Yesterday, I had a major breakthrough in the principal's office at my daughter's school. It was the first time I cried in a very long time. I actually wailed. My fears, worries, and anxieties about being the primary caregiver for my daughter for the rest of her life finally sank in over the summer. I say this because after spending the last 15 years attached to my daughter relying on me physically, emotionally, and socially, I saw no real independence for her.
This reality hit me like a ton of bricks as we are approaching her last year of school. She is aging out of the school district and will lose community connection through services we received through the school district. In exactly 10 months from now, 180 days, she will be graduating from school with no future except to spend the rest of her life doing what we've been doing the last 15 years without the benefit of a school community which at least gave her a break from me. Although we have a transition team in place and community advocates at the table, we don't have a real clear vision for what Elisabeth's life will look like after graduation. We don't have a destination. We don't have enough funding to support her with purposeful, quality, and dignified care.
In Ohio, most of the funding has dried up for waivers and federally protected, state certified adult daycare and recreation/rehab workshops due to a ruling on the Olmsted Act of 1999 guaranteeing community integration for all adults with disabilities. Waivers are additional funding for families who keep their adults at home but need community integration. Waivers have been unavailable for the Ohio families because there is no state, federal, or levy funding except in extreme emergencies.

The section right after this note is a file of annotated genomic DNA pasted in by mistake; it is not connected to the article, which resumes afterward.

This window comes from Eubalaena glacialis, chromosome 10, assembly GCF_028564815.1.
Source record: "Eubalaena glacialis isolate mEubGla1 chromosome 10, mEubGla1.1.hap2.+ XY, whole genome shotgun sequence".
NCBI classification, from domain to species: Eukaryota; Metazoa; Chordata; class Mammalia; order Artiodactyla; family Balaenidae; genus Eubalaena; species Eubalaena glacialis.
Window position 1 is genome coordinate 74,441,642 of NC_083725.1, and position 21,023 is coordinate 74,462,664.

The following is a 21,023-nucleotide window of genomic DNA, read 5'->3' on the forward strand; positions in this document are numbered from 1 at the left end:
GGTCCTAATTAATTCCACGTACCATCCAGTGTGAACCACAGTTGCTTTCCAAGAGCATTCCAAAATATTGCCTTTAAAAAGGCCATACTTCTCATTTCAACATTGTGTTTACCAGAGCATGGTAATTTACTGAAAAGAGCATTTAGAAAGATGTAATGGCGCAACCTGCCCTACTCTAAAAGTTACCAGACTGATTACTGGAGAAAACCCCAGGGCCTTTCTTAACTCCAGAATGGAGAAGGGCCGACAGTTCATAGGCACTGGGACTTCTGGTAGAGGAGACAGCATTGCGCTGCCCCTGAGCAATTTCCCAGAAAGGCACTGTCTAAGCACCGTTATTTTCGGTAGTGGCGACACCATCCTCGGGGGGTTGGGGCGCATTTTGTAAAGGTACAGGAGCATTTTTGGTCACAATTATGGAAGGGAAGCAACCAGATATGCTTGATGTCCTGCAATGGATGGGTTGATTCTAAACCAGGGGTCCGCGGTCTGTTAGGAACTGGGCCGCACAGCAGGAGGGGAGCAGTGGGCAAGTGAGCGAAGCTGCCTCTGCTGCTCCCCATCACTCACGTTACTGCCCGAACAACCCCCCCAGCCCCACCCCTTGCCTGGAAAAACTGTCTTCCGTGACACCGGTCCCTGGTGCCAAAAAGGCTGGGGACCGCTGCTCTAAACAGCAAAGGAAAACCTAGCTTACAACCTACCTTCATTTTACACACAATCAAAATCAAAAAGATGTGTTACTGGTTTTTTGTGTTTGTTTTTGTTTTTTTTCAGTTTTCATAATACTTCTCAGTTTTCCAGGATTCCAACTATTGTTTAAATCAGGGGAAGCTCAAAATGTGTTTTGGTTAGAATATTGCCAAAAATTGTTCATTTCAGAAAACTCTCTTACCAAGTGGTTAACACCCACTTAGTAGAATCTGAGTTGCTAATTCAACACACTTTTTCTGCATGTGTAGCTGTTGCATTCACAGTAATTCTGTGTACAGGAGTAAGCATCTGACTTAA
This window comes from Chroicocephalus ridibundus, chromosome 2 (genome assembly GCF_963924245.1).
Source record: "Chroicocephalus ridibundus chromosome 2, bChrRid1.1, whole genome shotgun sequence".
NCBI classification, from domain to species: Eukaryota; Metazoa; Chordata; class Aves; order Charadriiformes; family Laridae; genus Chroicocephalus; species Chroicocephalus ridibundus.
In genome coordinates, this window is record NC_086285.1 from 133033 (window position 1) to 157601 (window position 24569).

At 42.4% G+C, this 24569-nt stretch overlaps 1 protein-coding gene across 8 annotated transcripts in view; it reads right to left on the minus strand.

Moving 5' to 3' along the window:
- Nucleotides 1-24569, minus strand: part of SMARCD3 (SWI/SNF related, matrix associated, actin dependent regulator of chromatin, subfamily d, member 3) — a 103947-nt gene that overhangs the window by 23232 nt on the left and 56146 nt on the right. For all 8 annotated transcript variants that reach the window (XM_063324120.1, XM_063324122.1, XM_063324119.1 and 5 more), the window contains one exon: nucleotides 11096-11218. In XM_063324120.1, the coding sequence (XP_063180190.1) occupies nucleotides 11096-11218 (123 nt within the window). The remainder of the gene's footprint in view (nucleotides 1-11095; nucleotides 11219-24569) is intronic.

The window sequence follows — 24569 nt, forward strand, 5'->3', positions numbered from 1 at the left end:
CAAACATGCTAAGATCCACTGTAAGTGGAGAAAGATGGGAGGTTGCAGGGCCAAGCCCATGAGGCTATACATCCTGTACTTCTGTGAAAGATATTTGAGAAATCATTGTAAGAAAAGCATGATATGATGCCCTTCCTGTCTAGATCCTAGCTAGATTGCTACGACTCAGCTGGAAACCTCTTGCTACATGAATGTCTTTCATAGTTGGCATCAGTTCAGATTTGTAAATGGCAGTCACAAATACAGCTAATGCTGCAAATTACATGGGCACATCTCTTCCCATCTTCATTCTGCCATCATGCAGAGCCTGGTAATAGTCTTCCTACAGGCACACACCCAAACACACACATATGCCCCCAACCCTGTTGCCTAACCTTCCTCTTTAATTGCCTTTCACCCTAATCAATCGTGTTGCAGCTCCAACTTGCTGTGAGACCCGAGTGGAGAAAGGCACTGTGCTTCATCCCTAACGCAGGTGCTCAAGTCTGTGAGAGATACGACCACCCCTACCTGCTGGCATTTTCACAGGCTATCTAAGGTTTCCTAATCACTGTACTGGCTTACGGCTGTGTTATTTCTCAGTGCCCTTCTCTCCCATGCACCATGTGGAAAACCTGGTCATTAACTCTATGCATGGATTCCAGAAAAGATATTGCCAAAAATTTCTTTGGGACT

Recreation/rehab day centers/respite care centers, for example, also rely upon waivers to keep their organization going because most people can't afford to pay privately. Weekly cost for most rehab/recreation daycare centers is estimated to be more than what most people make in a week at job so many families without waivers keep their adults at home.
Disability Rights of Ohio is also threatening lawsuits for any agencies or services that appear to isolate or segregate people from the community. As a result, many agencies and organization are being forced to turn away waiver funding unless it complies with the ruling. What Disability Rights of Ohio fail to recognize is that local communities are not equipped with sufficient resources to integrate all of our adults with severe disability labels into the community. It took at least 40 years to develop and implement programs helping people integrate into community life according to their ability and now they want to close everything down and redirect this population directly into the community.
It's the trickle-down effect in action. Local recreation and rehab workshops that were designed to help integrate people into community life lost federal and state funding over the years and had to close or limit enrollment to adults with special waivers. As funding declines over the years, so does participation and enrollment. And declining enrollment gives politicians an excuse to defund more services and agencies because it looks like there is no need for it. It's a vicious circle. Caught in the middle are caregivers, advocates, agencies, and related services struggling to find placement for their adults in the community.
Caught in the middle of this very messy business are caregivers like myself who have no option but to keep their adults with severe disabilities at home. I remember what it was like in 1972 for people with severe disabilities without a destination or resources to be fully integrated into their community so that's why I was crying in the principal's office. I was crying because I knew that's the direction in which she was heading.